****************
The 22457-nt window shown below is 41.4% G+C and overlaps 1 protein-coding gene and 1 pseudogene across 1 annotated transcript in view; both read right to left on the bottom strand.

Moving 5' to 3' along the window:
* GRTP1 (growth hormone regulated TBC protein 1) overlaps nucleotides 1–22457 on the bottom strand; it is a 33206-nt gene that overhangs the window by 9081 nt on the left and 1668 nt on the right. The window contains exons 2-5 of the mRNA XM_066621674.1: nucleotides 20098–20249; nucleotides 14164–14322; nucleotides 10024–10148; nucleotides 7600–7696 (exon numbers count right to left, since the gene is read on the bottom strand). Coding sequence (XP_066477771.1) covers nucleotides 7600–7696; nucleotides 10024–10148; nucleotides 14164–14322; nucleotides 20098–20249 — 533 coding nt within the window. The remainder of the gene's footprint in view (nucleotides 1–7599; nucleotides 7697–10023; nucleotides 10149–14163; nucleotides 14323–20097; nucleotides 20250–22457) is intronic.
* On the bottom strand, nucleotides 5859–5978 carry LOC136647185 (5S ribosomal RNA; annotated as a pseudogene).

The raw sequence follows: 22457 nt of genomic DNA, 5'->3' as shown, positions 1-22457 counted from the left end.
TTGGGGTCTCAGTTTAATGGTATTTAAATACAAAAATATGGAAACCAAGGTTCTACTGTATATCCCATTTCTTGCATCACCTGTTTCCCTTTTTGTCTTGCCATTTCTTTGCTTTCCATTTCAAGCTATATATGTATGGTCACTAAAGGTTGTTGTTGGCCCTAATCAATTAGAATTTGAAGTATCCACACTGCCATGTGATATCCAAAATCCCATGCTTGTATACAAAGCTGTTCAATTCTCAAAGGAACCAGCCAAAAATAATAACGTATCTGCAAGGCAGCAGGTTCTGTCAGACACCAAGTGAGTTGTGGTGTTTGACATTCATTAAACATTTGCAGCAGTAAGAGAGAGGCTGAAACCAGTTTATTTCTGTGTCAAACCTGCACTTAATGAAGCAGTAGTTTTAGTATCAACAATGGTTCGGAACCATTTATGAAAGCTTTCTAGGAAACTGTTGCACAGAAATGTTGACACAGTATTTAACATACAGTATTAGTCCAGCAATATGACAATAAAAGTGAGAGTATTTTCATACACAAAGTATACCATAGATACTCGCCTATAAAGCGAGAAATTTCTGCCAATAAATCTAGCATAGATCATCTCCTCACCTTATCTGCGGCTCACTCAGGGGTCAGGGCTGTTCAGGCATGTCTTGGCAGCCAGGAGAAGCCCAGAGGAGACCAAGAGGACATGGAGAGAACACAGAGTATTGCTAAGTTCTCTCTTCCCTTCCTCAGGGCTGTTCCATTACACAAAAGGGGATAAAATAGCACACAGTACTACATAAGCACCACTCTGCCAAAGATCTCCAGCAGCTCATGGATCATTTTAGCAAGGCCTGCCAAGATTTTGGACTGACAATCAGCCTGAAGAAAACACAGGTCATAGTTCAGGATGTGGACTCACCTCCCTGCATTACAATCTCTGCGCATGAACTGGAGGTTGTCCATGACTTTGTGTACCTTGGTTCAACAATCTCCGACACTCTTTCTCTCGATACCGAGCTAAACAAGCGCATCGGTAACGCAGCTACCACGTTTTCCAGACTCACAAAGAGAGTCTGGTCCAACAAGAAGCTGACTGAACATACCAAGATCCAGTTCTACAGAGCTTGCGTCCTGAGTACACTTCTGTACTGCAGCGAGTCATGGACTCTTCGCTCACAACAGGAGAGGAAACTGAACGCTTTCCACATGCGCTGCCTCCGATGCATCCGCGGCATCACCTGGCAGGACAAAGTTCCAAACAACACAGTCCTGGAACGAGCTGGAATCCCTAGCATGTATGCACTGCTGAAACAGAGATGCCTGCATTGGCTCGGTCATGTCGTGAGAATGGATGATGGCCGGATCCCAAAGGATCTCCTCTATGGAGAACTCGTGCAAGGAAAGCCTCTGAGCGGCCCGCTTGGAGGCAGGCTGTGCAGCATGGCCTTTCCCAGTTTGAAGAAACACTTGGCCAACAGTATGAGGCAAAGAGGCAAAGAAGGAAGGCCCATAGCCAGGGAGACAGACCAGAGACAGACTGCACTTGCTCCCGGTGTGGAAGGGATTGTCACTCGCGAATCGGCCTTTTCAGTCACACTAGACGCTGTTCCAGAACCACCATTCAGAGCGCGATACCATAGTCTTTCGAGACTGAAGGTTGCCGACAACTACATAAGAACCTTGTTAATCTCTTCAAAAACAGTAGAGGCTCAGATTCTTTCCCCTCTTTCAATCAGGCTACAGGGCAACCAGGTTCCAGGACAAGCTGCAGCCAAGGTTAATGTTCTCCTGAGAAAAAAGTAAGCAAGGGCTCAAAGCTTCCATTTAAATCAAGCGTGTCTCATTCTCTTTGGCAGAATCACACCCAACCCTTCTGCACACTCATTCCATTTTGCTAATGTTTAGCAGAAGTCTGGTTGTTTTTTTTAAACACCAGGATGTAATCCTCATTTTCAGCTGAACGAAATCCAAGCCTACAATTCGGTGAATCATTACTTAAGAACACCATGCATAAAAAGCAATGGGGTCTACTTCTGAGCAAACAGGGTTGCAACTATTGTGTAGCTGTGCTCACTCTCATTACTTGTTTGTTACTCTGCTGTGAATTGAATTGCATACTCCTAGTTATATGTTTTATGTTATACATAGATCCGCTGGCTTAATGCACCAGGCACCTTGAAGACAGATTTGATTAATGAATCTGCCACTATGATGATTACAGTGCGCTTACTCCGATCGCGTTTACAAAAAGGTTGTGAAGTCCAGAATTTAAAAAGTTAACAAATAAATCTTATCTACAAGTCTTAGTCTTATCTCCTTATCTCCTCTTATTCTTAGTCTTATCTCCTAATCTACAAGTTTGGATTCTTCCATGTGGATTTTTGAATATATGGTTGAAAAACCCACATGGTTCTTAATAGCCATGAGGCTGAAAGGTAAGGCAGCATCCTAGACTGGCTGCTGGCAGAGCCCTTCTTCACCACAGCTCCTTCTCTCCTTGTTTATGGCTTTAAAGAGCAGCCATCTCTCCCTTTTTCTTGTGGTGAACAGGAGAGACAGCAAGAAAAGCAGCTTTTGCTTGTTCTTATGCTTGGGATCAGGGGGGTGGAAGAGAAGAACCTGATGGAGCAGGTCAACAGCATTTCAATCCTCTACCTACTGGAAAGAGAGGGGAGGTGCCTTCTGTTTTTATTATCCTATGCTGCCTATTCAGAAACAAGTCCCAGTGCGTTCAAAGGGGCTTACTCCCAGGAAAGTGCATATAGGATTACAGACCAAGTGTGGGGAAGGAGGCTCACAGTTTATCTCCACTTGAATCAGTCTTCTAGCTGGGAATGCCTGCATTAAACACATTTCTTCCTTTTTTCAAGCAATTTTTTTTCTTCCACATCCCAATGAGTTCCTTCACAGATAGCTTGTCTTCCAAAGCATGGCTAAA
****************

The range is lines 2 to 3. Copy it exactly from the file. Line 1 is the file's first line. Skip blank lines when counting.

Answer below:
Moving 5' to 3' along the window:
* GRTP1 (growth hormone regulated TBC protein 1) overlaps nucleotides 1–22457 on the bottom strand; it is a 33206-nt gene that overhangs the window by 9081 nt on the left and 1668 nt on the right. The window contains exons 2-5 of the mRNA XM_066621674.1: nucleotides 20098–20249; nucleotides 14164–14322; nucleotides 10024–10148; nucleotides 7600–7696 (exon numbers count right to left, since the gene is read on the bottom strand). Coding sequence (XP_066477771.1) covers nucleotides 7600–7696; nucleotides 10024–10148; nucleotides 14164–14322; nucleotides 20098–20249 — 533 coding nt within the window. The remainder of the gene's footprint in view (nucleotides 1–7599; nucleotides 7697–10023; nucleotides 10149–14163; nucleotides 14323–20097; nucleotides 20250–22457) is intronic.